Android Go is Google’s push towards the next 2 billion smartphones
The idea behind Go is to make Android run smoothly on the most basic Android smartphones, including devices with less than 1GB of RAM.
Google's Android operating system is now powering more than 2 billion devices globally, but the company's attention is now on the next 2 billion. In comparison, Apple announced in January that 1 billion devices globally are running iOS. To achieve that next 2 billion target, Google is taking another shot at budget Android phones, which are expected to drive volumes. And for that, Google is embarking on a new project called Android Go, which will be a lightweight version of the upcoming Android O operating system.
The idea behind Go is to make Android run smoothly on the most basic Android smartphones, including devices with less than 1GB of RAM. These devices in general run very low power processors, limited connectivity options, don't have much storage and sometimes require multi-lingual capabilities which the masses might require. There are three parts to the Go project—the operating system, Google's own apps, and third-party apps that'll be specifically designed for this nimbler platform.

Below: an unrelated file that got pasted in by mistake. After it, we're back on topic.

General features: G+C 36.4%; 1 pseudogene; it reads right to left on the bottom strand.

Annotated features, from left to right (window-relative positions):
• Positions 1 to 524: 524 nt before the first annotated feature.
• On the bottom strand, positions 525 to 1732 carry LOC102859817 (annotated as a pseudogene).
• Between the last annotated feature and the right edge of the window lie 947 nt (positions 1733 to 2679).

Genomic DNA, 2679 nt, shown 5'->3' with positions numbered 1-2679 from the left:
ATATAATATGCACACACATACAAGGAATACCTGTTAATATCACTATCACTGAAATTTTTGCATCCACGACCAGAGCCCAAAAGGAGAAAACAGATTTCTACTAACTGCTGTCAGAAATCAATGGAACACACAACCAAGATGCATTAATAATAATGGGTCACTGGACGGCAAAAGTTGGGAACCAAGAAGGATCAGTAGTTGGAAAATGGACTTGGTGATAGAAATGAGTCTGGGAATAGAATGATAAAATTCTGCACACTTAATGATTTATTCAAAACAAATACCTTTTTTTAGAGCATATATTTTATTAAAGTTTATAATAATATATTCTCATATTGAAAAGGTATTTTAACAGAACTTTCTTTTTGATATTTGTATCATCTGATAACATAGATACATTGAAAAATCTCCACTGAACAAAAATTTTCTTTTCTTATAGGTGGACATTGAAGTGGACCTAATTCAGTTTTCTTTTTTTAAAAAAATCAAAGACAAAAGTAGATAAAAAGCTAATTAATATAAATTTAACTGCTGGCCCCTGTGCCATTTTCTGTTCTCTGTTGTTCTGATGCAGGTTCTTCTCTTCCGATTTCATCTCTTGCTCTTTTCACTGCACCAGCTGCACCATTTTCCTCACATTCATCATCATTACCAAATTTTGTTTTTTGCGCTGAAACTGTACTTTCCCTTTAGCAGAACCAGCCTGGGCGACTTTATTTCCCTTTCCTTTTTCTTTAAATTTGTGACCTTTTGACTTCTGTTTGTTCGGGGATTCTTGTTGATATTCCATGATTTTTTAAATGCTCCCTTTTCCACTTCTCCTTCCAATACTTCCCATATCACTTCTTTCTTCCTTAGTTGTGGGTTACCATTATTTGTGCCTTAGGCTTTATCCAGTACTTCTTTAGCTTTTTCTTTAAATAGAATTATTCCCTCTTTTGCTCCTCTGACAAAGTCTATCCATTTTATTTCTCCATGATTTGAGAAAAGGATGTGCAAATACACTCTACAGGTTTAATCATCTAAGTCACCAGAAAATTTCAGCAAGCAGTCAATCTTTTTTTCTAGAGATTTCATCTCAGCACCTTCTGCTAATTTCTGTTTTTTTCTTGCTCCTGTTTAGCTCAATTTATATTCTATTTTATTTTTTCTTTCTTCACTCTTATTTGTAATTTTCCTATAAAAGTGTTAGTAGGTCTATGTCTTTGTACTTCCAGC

Google says that Android Go will also have a Play Store version on it, which will highlight apps that are specifically designed for the platform—these apps should be less than 10MB in size and must be able to work, albeit with limited functionality, even without an active internet connection. For its own apps, for example, Google will turn on the Data Saver mode in Chrome by default on devices running Android Go, and it'll come with the lighter YouTube Go instead of the standard YouTube app.
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